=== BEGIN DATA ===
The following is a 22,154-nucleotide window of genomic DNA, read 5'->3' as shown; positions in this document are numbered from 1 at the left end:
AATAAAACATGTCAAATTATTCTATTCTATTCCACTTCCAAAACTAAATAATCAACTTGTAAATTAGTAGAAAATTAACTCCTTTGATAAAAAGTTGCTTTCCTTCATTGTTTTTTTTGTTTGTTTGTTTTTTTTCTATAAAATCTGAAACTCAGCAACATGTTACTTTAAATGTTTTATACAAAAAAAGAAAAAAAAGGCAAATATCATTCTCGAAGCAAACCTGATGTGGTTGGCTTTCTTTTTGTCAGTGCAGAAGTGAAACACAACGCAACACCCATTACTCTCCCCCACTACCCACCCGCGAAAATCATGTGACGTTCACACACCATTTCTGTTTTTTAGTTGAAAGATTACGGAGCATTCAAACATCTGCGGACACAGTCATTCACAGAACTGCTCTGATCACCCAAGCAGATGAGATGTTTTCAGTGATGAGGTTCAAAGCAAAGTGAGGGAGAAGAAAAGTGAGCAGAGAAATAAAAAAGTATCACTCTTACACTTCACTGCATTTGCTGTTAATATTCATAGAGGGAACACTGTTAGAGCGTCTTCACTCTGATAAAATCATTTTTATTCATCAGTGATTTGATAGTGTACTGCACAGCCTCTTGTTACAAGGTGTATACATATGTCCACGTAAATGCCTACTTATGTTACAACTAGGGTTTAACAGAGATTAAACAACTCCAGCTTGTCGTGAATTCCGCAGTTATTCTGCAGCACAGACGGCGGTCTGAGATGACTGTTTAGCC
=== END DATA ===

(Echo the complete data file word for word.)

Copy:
The following is a 22,154-nucleotide window of genomic DNA, read 5'->3' as shown; positions in this document are numbered from 1 at the left end:
AATAAAACATGTCAAATTATTCTATTCTATTCCACTTCCAAAACTAAATAATCAACTTGTAAATTAGTAGAAAATTAACTCCTTTGATAAAAAGTTGCTTTCCTTCATTGTTTTTTTTGTTTGTTTGTTTTTTTTCTATAAAATCTGAAACTCAGCAACATGTTACTTTAAATGTTTTATACAAAAAAAGAAAAAAAAGGCAAATATCATTCTCGAAGCAAACCTGATGTGGTTGGCTTTCTTTTTGTCAGTGCAGAAGTGAAACACAACGCAACACCCATTACTCTCCCCCACTACCCACCCGCGAAAATCATGTGACGTTCACACACCATTTCTGTTTTTTAGTTGAAAGATTACGGAGCATTCAAACATCTGCGGACACAGTCATTCACAGAACTGCTCTGATCACCCAAGCAGATGAGATGTTTTCAGTGATGAGGTTCAAAGCAAAGTGAGGGAGAAGAAAAGTGAGCAGAGAAATAAAAAAGTATCACTCTTACACTTCACTGCATTTGCTGTTAATATTCATAGAGGGAACACTGTTAGAGCGTCTTCACTCTGATAAAATCATTTTTATTCATCAGTGATTTGATAGTGTACTGCACAGCCTCTTGTTACAAGGTGTATACATATGTCCACGTAAATGCCTACTTATGTTACAACTAGGGTTTAACAGAGATTAAACAACTCCAGCTTGTCGTGAATTCCGCAGTTATTCTGCAGCACAGACGGCGGTCTGAGATGACTGTTTAGCC